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View Diary: Supreme Court Deals Blow To GOP Suppression Tactic (111 comments)

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  •  can this ruling (2+ / 0-)
    Recommended by:
    Eman, drmah

    nullify Florida's ID voter rules? We need all the help we can get down here.+

    -7.38, -5.23 The wait is over. Sen. Obama, walk into your season. It's your time.

    by CocoaLove on Fri Oct 17, 2008 at 12:24:00 PM PDT

    •  i'd think it sets a precedent. n/t (4+ / 0-)
      Recommended by:
      mwjeepster, Eman, drmah, beltane

      "I aimed at the public's heart, and by accident I hit it in the stomach." - Upton Sinclair

      by kathleen518 on Fri Oct 17, 2008 at 12:25:15 PM PDT

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    •  I doubt it (3+ / 0-)
      Recommended by:
      Marie, Marcus Graly, Dexter

      If it was decided on basis of standing they never got to the merits, which would have the precedential value.

      Who was Bush_Horror2004, anyway?

      by Dartagnan on Fri Oct 17, 2008 at 12:25:37 PM PDT

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      •  well, the issue of standing (0+ / 0-)

        is a matter of merit isn't it? I mean, who has standing is not just a procedural issue, especially in a case like this. I understand that they didn't rule on the content of whether she had to use either SSA or OH BMV to determine whether registration was valid. But this is more than "just a technicality" IMHO...'course I never liked that phrase anyway.

        How the hell can the 4th Amendment be a "technicality"?

        Inconceivable! You keep using that word. I do not think it means what you think it means.

        by hopeful on Fri Oct 17, 2008 at 12:28:09 PM PDT

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        •  The ruling (3+ / 0-)
          Recommended by:
          LB in NC, Dartagnan, Allogenes

          is only about whether a private entity (in this case, the GOP) can sue based on HAVA.  The only thing the court said was that they can't sue.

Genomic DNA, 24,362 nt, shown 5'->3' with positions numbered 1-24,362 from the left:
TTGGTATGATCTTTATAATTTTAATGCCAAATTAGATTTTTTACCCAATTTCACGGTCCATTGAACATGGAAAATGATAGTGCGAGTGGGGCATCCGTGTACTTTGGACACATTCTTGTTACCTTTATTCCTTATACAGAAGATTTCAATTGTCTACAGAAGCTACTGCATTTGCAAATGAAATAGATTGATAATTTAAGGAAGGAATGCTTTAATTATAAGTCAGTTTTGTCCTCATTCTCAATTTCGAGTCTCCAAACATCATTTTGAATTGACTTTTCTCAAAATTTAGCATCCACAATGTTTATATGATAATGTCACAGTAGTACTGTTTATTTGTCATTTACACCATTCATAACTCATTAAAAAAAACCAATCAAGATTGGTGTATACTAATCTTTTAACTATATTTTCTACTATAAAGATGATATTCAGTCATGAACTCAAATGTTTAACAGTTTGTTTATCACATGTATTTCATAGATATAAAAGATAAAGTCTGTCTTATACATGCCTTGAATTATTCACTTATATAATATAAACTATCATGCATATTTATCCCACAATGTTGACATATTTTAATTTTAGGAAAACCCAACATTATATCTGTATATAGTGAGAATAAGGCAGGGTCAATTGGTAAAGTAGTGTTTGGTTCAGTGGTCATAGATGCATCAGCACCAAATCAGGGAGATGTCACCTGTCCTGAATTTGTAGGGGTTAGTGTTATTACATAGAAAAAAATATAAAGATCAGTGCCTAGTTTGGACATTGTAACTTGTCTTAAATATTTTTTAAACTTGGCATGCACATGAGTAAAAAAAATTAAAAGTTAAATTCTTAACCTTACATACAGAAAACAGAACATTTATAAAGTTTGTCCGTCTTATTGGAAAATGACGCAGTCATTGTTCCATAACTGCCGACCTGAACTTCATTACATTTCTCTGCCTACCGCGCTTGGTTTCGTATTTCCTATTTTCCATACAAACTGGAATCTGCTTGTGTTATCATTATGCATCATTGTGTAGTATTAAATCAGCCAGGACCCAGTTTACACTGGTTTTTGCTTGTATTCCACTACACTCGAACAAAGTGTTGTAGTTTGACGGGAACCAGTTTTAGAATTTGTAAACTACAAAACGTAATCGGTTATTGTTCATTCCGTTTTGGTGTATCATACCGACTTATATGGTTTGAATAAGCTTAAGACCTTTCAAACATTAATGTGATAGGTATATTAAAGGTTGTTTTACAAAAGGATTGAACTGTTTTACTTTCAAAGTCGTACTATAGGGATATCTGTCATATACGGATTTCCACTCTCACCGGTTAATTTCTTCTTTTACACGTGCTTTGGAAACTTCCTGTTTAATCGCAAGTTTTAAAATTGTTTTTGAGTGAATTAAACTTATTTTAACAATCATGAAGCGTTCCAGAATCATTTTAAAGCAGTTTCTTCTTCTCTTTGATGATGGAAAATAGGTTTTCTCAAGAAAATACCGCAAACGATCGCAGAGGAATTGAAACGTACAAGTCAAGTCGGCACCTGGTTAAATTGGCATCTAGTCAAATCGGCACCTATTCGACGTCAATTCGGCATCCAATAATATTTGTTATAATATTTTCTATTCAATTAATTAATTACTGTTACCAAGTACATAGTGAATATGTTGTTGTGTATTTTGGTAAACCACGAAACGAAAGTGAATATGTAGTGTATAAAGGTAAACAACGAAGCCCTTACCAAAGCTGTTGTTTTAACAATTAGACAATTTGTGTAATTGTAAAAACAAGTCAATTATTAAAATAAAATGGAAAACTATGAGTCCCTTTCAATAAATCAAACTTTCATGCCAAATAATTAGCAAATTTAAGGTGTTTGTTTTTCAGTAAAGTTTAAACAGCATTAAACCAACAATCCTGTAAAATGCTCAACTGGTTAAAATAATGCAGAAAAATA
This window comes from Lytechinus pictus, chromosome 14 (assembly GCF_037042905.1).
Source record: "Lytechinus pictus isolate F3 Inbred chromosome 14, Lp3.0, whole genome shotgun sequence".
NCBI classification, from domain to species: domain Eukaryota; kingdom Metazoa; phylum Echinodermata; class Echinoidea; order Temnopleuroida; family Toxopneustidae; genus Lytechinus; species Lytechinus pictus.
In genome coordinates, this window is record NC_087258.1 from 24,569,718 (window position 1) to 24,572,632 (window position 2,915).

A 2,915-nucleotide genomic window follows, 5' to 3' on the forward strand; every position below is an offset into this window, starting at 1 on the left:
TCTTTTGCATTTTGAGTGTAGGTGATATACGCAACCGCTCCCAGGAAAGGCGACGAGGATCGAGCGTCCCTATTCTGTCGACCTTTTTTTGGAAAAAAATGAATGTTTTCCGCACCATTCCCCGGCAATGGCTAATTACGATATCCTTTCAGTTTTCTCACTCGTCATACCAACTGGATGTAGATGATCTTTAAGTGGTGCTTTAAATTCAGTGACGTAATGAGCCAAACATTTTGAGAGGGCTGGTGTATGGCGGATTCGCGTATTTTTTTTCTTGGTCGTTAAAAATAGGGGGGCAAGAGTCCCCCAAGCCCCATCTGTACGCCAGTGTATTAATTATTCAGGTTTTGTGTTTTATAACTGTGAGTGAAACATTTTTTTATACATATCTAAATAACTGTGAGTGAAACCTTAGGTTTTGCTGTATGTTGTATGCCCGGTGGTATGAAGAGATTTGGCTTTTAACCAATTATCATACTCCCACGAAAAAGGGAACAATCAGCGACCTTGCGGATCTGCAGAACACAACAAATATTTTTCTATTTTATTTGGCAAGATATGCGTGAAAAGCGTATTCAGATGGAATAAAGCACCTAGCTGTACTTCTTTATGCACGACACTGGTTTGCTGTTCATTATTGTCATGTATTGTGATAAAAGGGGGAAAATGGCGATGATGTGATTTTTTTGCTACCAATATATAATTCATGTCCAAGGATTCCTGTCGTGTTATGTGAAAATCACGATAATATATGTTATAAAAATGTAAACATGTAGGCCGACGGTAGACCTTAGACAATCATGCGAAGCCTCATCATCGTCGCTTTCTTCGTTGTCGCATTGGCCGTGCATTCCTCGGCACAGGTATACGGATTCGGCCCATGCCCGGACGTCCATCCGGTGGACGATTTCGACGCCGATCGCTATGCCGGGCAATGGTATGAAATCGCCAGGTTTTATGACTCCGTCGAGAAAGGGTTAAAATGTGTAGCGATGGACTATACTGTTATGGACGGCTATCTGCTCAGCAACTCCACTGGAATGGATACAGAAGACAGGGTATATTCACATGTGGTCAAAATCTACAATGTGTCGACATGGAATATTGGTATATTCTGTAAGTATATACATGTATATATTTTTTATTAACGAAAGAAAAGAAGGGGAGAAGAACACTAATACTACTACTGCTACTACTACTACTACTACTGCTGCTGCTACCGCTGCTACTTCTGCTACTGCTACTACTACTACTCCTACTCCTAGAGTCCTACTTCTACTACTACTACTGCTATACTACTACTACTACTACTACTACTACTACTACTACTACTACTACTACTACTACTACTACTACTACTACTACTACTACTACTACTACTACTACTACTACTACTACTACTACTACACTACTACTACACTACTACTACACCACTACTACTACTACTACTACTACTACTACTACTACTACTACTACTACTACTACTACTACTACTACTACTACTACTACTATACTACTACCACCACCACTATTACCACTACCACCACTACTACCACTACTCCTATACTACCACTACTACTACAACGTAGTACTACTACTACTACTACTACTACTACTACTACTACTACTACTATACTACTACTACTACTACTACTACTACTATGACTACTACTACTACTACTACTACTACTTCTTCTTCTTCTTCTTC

Heckuva job McSamie!

          by Dexter on Fri Oct 17, 2008 at 12:31:25 PM PDT

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          •  Exactly; it has precedential value (0+ / 0-)

            if this same situation recurs, with the GOP suing to force the Sec of State or some other official to do or not do something.
            If the official him/herself were to take an action we didn't like and we tried to sue, the precedent would be against us.
            And if some defeated GOP candidate sues on Nov 5 on the grounds that the Sec of State allowed people to vote illegally, that would be a different case.
            This is actually an example of "judicial conservatism" in the true sense, which is not necessarily related to "political conservatism" in any direct way. Allowing the suit would be just the sort of "judicial activism" conservatives rail against - unwarranted interference with the actions of an elected branch of government.

            When civilizations clash, barbarism wins.

            by Allogenes on Fri Oct 17, 2008 at 04:19:24 PM PDT

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    •  Why would it do that? (0+ / 0-)

      Ohio's ID rules are firmly in place. What is unusual about Florida's?

      We're retiring Steve LaTourette (R-Family Values for You But Not for Me) and sending Judge Bill O'Neill to Congress from Ohio-14:

      by anastasia p on Fri Oct 17, 2008 at 12:31:41 PM PDT

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